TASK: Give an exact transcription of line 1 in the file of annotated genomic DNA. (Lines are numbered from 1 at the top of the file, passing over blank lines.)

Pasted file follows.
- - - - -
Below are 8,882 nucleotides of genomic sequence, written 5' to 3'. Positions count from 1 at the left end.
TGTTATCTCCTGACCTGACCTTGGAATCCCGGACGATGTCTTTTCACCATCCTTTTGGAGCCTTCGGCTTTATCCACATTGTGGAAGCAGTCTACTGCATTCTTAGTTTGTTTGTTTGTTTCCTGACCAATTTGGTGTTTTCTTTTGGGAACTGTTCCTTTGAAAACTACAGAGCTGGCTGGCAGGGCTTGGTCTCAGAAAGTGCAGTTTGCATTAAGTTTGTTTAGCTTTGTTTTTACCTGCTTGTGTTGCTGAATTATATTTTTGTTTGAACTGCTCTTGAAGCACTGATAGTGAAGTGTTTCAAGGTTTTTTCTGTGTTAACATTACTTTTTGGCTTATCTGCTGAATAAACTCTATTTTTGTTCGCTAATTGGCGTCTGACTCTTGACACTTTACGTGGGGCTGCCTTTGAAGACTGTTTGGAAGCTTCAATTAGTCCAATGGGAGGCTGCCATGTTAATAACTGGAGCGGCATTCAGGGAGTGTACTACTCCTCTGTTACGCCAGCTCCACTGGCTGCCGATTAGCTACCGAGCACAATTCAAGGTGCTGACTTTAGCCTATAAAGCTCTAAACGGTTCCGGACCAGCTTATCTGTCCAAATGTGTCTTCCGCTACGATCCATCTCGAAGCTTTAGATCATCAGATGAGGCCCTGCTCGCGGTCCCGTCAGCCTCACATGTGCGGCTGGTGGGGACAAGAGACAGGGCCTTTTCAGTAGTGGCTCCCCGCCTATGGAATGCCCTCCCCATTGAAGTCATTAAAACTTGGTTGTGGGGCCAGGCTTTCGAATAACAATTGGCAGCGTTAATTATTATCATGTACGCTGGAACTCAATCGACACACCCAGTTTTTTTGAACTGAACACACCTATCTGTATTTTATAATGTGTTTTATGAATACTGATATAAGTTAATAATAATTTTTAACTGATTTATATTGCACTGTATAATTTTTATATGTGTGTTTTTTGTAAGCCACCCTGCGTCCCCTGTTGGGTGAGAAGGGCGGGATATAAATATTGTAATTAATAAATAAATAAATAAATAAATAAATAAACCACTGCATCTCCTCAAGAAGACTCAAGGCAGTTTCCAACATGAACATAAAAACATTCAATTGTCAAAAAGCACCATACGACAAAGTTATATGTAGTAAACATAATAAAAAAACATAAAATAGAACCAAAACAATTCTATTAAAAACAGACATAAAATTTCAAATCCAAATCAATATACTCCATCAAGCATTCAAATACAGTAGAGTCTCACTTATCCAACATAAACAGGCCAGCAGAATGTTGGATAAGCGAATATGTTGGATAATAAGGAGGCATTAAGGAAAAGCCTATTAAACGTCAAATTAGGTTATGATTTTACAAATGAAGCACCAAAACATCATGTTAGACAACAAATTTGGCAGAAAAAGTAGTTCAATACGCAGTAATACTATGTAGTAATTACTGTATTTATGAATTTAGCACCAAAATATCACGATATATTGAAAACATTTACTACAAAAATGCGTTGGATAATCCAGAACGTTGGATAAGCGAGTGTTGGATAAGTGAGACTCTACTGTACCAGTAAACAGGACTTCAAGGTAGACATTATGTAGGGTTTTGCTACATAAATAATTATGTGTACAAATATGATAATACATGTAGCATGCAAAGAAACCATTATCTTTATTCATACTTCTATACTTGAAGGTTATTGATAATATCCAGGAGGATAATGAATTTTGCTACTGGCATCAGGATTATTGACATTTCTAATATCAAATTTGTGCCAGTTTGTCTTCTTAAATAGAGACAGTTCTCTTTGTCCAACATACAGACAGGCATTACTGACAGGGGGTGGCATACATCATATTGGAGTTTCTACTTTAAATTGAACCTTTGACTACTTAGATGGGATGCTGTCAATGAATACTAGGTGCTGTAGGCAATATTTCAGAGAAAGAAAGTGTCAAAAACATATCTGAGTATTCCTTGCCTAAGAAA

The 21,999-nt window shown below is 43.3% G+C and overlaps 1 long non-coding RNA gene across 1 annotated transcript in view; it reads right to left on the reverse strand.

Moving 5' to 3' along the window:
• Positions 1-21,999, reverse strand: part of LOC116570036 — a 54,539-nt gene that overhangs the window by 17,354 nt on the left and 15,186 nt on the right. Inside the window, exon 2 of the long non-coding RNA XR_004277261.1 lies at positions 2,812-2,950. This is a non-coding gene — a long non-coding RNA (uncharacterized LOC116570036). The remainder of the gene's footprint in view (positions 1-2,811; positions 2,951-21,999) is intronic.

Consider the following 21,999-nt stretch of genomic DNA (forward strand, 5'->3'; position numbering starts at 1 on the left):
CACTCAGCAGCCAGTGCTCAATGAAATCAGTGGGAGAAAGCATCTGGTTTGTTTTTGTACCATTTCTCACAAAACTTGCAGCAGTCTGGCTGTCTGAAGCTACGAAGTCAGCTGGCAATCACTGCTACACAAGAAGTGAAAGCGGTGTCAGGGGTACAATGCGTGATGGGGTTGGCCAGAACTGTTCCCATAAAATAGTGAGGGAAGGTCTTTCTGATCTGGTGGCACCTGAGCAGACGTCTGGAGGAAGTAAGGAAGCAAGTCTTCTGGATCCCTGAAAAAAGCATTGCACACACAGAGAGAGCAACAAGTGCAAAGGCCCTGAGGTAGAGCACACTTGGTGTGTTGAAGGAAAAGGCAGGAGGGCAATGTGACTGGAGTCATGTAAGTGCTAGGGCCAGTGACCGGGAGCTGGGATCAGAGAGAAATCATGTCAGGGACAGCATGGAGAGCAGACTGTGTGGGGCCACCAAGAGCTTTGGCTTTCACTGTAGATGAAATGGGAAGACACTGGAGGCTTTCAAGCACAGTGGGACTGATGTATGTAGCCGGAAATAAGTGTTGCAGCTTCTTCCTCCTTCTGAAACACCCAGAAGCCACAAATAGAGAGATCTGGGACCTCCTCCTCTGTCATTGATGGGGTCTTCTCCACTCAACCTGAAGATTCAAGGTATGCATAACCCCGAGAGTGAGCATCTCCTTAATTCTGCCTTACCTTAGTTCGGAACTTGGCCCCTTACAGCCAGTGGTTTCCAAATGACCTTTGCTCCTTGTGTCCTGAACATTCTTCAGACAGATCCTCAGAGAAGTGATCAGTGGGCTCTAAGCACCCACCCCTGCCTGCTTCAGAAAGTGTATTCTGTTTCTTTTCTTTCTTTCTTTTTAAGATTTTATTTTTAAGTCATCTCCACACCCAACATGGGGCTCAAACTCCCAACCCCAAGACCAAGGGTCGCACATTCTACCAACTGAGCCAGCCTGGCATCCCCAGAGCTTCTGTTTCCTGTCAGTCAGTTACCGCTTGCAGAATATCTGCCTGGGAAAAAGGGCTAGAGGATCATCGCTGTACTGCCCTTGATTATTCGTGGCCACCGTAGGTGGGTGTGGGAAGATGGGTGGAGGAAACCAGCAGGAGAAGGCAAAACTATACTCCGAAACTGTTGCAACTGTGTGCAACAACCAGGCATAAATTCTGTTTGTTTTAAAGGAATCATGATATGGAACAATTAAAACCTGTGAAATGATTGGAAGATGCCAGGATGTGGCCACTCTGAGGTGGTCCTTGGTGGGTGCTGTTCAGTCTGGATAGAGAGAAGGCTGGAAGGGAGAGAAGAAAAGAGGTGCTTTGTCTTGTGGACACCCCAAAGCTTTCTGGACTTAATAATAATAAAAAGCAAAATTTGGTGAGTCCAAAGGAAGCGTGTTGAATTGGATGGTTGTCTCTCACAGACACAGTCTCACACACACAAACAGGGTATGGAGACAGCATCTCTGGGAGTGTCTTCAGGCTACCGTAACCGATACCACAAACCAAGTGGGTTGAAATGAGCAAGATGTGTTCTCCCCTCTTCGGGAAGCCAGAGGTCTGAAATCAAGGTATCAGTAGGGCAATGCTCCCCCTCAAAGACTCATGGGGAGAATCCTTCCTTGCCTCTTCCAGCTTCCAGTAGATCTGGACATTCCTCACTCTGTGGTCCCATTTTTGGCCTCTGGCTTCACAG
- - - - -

Below are 8,882 nucleotides of genomic sequence, written 5' to 3'. Positions count from 1 at the left end.